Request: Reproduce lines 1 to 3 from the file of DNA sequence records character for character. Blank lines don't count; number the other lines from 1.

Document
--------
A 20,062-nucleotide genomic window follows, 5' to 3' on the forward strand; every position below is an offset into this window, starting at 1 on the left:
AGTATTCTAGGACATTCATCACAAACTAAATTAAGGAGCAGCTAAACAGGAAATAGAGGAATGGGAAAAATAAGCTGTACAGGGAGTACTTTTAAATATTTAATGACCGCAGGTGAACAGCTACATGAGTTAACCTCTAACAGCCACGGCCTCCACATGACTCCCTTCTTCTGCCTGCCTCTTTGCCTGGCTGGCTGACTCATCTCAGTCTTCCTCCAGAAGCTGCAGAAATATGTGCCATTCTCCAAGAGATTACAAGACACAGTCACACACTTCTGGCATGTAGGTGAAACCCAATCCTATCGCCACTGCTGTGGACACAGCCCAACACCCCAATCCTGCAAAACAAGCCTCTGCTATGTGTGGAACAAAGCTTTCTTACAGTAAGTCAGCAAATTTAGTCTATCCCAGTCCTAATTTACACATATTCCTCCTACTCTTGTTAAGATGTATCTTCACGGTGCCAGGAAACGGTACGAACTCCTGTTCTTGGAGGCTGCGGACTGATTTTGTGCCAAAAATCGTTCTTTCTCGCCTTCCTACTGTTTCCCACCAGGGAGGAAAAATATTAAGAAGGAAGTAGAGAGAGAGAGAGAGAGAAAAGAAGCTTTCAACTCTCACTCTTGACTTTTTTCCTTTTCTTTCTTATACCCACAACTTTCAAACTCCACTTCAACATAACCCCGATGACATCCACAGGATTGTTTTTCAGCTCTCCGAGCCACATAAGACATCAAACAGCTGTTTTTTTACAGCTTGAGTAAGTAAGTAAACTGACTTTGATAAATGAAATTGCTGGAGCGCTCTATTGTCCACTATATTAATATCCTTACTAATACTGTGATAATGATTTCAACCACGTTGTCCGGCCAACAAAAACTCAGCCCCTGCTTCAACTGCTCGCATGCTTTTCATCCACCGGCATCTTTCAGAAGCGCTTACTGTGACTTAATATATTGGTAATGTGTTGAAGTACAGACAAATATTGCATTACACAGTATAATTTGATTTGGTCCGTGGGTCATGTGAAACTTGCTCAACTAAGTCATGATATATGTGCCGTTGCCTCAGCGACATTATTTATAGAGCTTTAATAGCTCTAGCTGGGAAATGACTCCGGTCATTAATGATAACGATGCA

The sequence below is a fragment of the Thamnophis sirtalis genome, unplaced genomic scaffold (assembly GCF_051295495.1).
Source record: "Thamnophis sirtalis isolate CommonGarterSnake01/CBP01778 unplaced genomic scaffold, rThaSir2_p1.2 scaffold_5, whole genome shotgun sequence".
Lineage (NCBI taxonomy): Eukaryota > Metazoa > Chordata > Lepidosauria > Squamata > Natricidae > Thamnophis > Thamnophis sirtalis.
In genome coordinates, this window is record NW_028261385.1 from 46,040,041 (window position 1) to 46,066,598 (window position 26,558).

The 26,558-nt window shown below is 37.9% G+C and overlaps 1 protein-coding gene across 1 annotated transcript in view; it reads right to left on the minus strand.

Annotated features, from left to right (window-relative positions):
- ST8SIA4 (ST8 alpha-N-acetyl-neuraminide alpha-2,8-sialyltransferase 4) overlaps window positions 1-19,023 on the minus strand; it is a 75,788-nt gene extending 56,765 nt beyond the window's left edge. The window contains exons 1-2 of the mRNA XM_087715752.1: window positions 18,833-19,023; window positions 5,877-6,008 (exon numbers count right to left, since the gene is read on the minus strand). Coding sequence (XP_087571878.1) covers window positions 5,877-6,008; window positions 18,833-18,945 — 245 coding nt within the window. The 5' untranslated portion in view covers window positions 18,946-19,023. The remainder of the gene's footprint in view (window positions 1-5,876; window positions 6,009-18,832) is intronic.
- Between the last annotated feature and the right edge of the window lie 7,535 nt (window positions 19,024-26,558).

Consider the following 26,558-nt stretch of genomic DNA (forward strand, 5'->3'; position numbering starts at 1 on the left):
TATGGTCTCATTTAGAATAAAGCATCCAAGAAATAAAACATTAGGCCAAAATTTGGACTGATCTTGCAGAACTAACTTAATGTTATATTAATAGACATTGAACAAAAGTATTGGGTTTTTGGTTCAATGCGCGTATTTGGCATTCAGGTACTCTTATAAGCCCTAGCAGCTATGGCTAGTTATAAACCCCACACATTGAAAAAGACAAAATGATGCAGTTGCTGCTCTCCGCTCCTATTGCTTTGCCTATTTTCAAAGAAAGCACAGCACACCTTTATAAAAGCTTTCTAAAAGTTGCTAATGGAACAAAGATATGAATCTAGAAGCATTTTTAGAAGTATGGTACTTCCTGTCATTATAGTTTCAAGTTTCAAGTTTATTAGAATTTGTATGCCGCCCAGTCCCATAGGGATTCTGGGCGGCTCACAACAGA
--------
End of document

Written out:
A 20,062-nucleotide genomic window follows, 5' to 3' on the forward strand; every position below is an offset into this window, starting at 1 on the left:
AGTATTCTAGGACATTCATCACAAACTAAATTAAGGAGCAGCTAAACAGGAAATAGAGGAATGGGAAAAATAAGCTGTACAGGGAGTACTTTTAAATATTTAATGACCGCAGGTGAACAGCTACATGAGTTAACCTCTAACAGCCACGGCCTCCACATGACTCCCTTCTTCTGCCTGCCTCTTTGCCTGGCTGGCTGACTCATCTCAGTCTTCCTCCAGAAGCTGCAGAAATATGTGCCATTCTCCAAGAGATTACAAGACACAGTCACACACTTCTGGCATGTAGGTGAAACCCAATCCTATCGCCACTGCTGTGGACACAGCCCAACACCCCAATCCTGCAAAACAAGCCTCTGCTATGTGTGGAACAAAGCTTTCTTACAGTAAGTCAGCAAATTTAGTCTATCCCAGTCCTAATTTACACATATTCCTCCTACTCTTGTTAAGATGTATCTTCACGGTGCCAGGAAACGGTACGAACTCCTGTTCTTGGAGGCTGCGGACTGATTTTGTGCCAAAAATCGTTCTTTCTCGCCTTCCTACTGTTTCCCACCAGGGAGGAAAAATATTAAGAAGGAAGTAGAGAGAGAGAGAGAGAGAAAAGAAGCTTTCAACTCTCACTCTTGACTTTTTTCCTTTTCTTTCTTATACCCACAACTTTCAAACTCCACTTCAACATAACCCCGATGACATCCACAGGATTGTTTTTCAGCTCTCCGAGCCACATAAGACATCAAACAGCTGTTTTTTTACAGCTTGAGTAAGTAAGTAAACTGACTTTGATAAATGAAATTGCTGGAGCGCTCTATTGTCCACTATATTAATATCCTTACTAATACTGTGATAATGATTTCAACCACGTTGTCCGGCCAACAAAAACTCAGCCCCTGCTTCAACTGCTCGCATGCTTTTCATCCACCGGCATCTTTCAGAAGCGCTTACTGTGACTTAATATATTGGTAATGTGTTGAAGTACAGACAAATATTGCATTACACAGTATAATTTGATTTGGTCCGTGGGTCATGTGAAACTTGCTCAACTAAGTCATGATATATGTGCCGTTGCCTCAGCGACATTATTTATAGAGCTTTAATAGCTCTAGCTGGGAAATGACTCCGGTCATTAATGATAACGATGCA

The sequence below is a fragment of the Thamnophis sirtalis genome, unplaced genomic scaffold (assembly GCF_051295495.1).